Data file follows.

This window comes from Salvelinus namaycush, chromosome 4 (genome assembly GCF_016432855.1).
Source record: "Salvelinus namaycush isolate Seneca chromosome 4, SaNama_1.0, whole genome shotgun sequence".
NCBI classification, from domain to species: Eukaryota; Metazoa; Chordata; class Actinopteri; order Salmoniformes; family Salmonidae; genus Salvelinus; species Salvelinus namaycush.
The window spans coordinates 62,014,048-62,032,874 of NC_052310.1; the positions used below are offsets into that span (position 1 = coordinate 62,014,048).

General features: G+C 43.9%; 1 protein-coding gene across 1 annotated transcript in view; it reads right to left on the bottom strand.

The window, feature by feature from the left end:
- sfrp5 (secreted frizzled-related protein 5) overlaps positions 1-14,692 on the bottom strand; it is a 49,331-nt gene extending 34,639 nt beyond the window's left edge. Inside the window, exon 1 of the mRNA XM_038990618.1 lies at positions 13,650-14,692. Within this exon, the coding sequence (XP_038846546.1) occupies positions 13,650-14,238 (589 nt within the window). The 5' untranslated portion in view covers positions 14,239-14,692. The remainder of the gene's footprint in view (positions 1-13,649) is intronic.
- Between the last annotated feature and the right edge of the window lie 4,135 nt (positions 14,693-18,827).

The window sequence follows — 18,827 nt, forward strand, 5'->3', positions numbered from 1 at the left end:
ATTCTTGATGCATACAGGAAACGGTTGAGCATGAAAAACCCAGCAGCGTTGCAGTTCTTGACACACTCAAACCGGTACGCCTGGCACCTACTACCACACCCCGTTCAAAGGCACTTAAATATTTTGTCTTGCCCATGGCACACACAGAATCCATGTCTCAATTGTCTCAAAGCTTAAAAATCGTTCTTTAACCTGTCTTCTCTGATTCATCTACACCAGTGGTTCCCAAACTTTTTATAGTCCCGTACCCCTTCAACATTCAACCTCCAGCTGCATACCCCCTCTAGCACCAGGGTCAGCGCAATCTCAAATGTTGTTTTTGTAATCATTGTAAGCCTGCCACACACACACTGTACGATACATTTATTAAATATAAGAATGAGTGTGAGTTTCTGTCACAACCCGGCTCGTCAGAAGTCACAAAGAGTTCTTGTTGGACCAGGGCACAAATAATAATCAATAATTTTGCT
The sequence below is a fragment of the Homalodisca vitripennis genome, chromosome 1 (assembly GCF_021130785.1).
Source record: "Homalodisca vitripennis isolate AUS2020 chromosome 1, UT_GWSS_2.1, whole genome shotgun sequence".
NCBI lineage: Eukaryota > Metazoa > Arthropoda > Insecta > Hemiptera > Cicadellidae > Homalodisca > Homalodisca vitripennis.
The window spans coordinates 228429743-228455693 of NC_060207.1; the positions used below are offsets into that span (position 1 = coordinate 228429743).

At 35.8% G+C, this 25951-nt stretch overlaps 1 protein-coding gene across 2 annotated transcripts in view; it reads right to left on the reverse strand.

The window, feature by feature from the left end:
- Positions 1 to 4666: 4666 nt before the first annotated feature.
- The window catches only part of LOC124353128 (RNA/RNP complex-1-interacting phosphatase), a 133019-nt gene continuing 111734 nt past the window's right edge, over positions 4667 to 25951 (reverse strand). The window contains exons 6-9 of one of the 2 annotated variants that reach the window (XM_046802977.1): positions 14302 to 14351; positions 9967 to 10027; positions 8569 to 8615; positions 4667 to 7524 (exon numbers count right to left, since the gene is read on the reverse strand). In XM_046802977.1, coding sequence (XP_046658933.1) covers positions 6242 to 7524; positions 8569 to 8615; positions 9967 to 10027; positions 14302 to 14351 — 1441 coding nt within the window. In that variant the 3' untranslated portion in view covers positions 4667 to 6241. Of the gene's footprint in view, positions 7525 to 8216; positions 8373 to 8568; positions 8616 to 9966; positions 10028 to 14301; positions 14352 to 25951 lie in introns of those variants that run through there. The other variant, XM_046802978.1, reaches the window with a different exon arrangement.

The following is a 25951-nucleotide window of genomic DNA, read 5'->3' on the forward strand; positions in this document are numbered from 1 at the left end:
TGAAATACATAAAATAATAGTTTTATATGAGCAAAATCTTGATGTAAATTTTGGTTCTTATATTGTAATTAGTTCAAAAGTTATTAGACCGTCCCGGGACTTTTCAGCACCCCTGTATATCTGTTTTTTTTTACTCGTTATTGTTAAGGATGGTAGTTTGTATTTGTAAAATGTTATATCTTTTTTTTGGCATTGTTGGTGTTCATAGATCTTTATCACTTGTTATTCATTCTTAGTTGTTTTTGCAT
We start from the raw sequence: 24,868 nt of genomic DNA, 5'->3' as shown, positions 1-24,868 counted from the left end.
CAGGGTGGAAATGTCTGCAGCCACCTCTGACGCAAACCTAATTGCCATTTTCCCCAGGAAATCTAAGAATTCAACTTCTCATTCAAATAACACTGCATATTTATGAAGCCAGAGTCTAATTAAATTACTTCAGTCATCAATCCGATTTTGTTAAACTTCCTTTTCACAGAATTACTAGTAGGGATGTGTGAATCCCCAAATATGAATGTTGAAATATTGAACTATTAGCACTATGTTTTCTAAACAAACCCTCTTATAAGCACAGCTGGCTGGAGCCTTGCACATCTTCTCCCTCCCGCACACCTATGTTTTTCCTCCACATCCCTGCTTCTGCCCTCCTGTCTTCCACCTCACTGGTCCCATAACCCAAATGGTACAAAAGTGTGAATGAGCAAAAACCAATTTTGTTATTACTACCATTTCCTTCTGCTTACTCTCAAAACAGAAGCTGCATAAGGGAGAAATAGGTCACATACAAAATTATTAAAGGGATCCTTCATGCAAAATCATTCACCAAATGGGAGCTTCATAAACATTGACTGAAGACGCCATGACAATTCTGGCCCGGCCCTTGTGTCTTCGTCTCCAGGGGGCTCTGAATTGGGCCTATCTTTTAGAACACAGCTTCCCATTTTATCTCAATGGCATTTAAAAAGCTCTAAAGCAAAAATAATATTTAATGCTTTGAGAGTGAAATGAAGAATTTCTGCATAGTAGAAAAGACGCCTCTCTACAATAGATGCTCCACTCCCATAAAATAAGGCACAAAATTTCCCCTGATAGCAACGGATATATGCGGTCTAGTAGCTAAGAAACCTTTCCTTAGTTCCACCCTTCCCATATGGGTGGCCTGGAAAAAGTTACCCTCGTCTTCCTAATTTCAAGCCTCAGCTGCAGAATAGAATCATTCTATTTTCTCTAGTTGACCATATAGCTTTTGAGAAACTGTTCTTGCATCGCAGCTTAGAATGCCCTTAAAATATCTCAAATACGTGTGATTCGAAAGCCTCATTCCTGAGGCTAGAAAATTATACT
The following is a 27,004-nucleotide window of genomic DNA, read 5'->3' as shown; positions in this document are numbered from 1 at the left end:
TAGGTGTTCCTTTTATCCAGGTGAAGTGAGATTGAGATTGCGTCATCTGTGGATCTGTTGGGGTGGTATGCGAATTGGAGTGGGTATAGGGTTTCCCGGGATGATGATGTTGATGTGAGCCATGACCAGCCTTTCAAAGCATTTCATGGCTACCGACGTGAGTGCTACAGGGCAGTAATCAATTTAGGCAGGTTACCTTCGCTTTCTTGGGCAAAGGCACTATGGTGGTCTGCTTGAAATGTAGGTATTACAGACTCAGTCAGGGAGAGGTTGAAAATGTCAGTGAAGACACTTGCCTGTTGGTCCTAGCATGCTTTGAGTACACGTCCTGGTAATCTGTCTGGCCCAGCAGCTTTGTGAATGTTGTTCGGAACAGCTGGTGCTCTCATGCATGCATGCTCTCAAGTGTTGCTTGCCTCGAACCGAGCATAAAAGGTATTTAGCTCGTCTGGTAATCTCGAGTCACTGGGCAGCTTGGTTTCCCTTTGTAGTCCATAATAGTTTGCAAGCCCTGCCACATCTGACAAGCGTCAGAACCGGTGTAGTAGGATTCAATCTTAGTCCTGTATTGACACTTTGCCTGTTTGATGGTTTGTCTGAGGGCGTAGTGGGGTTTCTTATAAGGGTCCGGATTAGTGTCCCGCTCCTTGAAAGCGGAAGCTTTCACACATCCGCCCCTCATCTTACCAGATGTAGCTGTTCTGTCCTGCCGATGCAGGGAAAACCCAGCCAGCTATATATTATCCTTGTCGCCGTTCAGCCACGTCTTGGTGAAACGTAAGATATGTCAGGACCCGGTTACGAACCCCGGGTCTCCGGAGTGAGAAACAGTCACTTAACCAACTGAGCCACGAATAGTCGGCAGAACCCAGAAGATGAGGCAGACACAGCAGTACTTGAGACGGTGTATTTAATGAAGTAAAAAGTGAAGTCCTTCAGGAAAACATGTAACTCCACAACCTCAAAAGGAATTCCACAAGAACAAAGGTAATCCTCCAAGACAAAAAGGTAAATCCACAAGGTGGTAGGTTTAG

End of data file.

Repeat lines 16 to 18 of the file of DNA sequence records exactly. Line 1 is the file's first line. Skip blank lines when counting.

The window, feature by feature from the left end:
- Positions 1 to 4666: 4666 nt before the first annotated feature.
- The window catches only part of LOC124353128 (RNA/RNP complex-1-interacting phosphatase), a 133019-nt gene continuing 111734 nt past the window's right edge, over positions 4667 to 25951 (reverse strand). The window contains exons 6-9 of one of the 2 annotated variants that reach the window (XM_046802977.1): positions 14302 to 14351; positions 9967 to 10027; positions 8569 to 8615; positions 4667 to 7524 (exon numbers count right to left, since the gene is read on the reverse strand). In XM_046802977.1, coding sequence (XP_046658933.1) covers positions 6242 to 7524; positions 8569 to 8615; positions 9967 to 10027; positions 14302 to 14351 — 1441 coding nt within the window. In that variant the 3' untranslated portion in view covers positions 4667 to 6241. Of the gene's footprint in view, positions 7525 to 8216; positions 8373 to 8568; positions 8616 to 9966; positions 10028 to 14301; positions 14352 to 25951 lie in introns of those variants that run through there. The other variant, XM_046802978.1, reaches the window with a different exon arrangement.